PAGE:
Wrigley Field was built next to a Great Lake in a city with one of the most beautiful skylines in the country.Pity, then, that you canít really see either the lake or the skyline from the seats at Wrigley.At PNC, you see the Allegheny River, Clemente Bridge, the Post-Gazzette building, and the rest of Pittsburghís underrated little skyline.Wrigley Field ivy is gorgeous, and the rustic old scoreboard is nice (though it doesnít have enough room to display scores for every game), but everything being considered, itís just a prettier view at PNC.††



7. PNC features giant statues of Honus Wagner, Roberto Clemente, and Willie Stargell around the park. Wrigleyís got a tiny statue of Harry Caray.


Keith takes a minute to mock Roberto Clemente after a Cubs game at PNC 

Sure, there are better Pirates than Roberto Clemente (Fred Clarke, Arky Vaughan, and Ralph Kiner immediately come to mind), but I can respect the desire to only honor career Pirates.At any rate, these are large, magnificent monuments, as opposed to the statue of Harry, which kind of makes him look like a deranged dwarf.


The Pirates also just unveiled a Negro League exhibit just inside the left field gate, featuring seven life-size bronze statues of Cool Papa Bell, Josh Gibson, Oscar Charleston, Judy Johnson, Buck Leonard, Satchel Paige and Smokey Joe Williams, each attended by a video display.



6. The Facilities


Hereís the thing about using the bathroom at Wrigley Field: youíre peeing in a trough. Thatís right, peeing in a trough, with all of the splashback, lack of privacy, and hygienic complications that ensue.I think that waiting in line to urinate is preferable to gathering around a drain with a bunch of strangers.Thatís just me.††



5. Cub tickets, on average, cost twice as much as Pirates tickets.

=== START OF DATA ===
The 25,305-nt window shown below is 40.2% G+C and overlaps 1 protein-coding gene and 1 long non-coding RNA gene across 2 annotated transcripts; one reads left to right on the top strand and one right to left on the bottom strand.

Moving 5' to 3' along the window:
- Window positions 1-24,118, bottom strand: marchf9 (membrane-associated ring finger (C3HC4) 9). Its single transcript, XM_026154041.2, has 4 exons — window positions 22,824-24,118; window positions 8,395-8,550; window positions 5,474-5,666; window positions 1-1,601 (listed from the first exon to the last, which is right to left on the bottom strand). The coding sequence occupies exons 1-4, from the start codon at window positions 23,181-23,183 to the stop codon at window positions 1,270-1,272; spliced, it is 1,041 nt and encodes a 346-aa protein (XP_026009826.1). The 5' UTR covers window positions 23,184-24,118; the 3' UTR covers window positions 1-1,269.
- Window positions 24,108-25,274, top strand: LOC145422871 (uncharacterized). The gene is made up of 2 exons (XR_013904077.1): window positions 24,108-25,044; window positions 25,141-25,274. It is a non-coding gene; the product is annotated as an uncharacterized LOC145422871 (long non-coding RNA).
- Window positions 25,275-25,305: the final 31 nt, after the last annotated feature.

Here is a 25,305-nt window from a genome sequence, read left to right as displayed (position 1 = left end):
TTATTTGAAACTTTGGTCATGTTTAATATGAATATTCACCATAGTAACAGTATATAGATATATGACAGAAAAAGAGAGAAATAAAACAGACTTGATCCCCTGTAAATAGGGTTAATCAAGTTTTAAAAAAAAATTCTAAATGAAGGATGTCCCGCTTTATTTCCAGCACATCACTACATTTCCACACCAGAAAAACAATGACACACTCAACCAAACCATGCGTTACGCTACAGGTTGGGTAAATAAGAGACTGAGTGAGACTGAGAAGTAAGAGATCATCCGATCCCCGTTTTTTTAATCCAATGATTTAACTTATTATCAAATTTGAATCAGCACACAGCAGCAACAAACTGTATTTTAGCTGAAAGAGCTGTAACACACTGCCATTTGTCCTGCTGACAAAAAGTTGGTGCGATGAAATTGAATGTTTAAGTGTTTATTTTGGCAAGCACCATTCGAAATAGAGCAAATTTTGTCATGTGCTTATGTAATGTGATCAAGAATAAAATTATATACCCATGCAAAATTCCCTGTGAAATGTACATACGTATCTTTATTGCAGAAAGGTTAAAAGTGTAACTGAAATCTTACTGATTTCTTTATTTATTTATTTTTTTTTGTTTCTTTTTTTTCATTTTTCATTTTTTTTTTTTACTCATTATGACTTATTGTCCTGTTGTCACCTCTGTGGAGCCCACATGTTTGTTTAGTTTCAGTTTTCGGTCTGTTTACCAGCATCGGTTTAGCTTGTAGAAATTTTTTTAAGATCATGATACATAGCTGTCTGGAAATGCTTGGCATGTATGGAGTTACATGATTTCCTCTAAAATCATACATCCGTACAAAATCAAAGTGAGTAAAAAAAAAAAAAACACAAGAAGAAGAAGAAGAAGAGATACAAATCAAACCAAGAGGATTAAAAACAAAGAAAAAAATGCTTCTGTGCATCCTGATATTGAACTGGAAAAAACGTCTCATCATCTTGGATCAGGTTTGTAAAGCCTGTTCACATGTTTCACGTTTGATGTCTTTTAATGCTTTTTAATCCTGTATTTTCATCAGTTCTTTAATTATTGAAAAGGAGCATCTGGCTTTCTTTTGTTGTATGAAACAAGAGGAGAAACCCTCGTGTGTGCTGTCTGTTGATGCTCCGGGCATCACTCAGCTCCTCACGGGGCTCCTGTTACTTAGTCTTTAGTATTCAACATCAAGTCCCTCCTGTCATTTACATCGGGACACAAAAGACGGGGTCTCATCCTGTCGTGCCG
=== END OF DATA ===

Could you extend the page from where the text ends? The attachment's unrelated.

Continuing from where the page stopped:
Aaah! He's trying to mug us! 

ÖAnd thatís if youíre lucky enough to buy the tickets at face value.For many Cub games, youíll have to pay even more from a broker or a scalper.Yeah, itís great that Cub games always have large, lively crowds, but to make it near impossible for kids to save up enough dough to see their favorite team play live is plain wrong.



4. You wonít get stuck behind a post at PNC


Unless youíve got the section, aisle and seat numbers memorized, thereís always a chance that youíll sit right behind a big Ďol post in Wrigley.Itís not as small of a chance as most people think; there are a lot of support beams around the stadium and they all partially obstruct the view from dozens of seats.The eight-inch monitors they put behind the posts donít quite offset the money that you paid for your seat.



3. PNC: The Pirate Parrot, The Great Pierogi Race, and a PA announcer with a fake Pittsburgh accent.Wrigley: UmmÖwellÖthey have a guess the attendance game.Does that count as original?


Sure, Pittsburgh stole the Pierogi Race idea from Milwaukeeís Sausage Race, but they improved upon a great idea and made it their own.The race begins on the Jumbotron (for exclusive fans of Wrigley Field, this is an ingenious device that displays images, such as instant replays, large enough for the entire crowd to see), where four Pierogies with various fillings race across various Pittsburgh landmarks en route to the finish line near first base.Shortly after they emerge from a door beneath the right field foul pole, the Pirate Parrot, one of the gameís better mascots, invariably attempts to sabotage the race in an attempt to allow JalepeŮo Hannah to win (hey, sheís hot!).The twist is that the Pierogi with the worst record at the end of the year gets replaced with a new favor the following season.